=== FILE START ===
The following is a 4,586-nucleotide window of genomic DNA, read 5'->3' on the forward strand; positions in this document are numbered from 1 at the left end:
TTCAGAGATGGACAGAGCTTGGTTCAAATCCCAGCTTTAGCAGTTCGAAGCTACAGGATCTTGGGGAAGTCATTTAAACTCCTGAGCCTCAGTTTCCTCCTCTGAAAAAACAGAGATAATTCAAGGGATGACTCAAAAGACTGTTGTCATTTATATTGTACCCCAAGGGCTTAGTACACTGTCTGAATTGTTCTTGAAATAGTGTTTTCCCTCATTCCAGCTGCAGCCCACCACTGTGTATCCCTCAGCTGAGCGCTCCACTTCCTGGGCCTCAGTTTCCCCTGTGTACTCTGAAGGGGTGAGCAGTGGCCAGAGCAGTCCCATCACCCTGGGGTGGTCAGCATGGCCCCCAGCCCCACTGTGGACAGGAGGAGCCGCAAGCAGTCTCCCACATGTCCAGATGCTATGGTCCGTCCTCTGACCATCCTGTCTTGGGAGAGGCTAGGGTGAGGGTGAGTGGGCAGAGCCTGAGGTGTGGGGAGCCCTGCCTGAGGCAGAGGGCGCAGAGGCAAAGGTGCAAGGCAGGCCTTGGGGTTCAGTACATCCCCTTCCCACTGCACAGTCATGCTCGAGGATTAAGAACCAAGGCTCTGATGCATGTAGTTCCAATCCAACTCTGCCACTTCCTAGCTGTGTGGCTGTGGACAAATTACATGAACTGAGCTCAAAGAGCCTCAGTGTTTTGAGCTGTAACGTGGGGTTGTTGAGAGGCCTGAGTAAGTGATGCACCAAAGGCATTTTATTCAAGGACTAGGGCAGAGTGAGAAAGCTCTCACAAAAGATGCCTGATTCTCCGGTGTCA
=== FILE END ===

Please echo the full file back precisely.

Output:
The following is a 4,586-nucleotide window of genomic DNA, read 5'->3' on the forward strand; positions in this document are numbered from 1 at the left end:
TTCAGAGATGGACAGAGCTTGGTTCAAATCCCAGCTTTAGCAGTTCGAAGCTACAGGATCTTGGGGAAGTCATTTAAACTCCTGAGCCTCAGTTTCCTCCTCTGAAAAAACAGAGATAATTCAAGGGATGACTCAAAAGACTGTTGTCATTTATATTGTACCCCAAGGGCTTAGTACACTGTCTGAATTGTTCTTGAAATAGTGTTTTCCCTCATTCCAGCTGCAGCCCACCACTGTGTATCCCTCAGCTGAGCGCTCCACTTCCTGGGCCTCAGTTTCCCCTGTGTACTCTGAAGGGGTGAGCAGTGGCCAGAGCAGTCCCATCACCCTGGGGTGGTCAGCATGGCCCCCAGCCCCACTGTGGACAGGAGGAGCCGCAAGCAGTCTCCCACATGTCCAGATGCTATGGTCCGTCCTCTGACCATCCTGTCTTGGGAGAGGCTAGGGTGAGGGTGAGTGGGCAGAGCCTGAGGTGTGGGGAGCCCTGCCTGAGGCAGAGGGCGCAGAGGCAAAGGTGCAAGGCAGGCCTTGGGGTTCAGTACATCCCCTTCCCACTGCACAGTCATGCTCGAGGATTAAGAACCAAGGCTCTGATGCATGTAGTTCCAATCCAACTCTGCCACTTCCTAGCTGTGTGGCTGTGGACAAATTACATGAACTGAGCTCAAAGAGCCTCAGTGTTTTGAGCTGTAACGTGGGGTTGTTGAGAGGCCTGAGTAAGTGATGCACCAAAGGCATTTTATTCAAGGACTAGGGCAGAGTGAGAAAGCTCTCACAAAAGATGCCTGATTCTCCGGTGTCA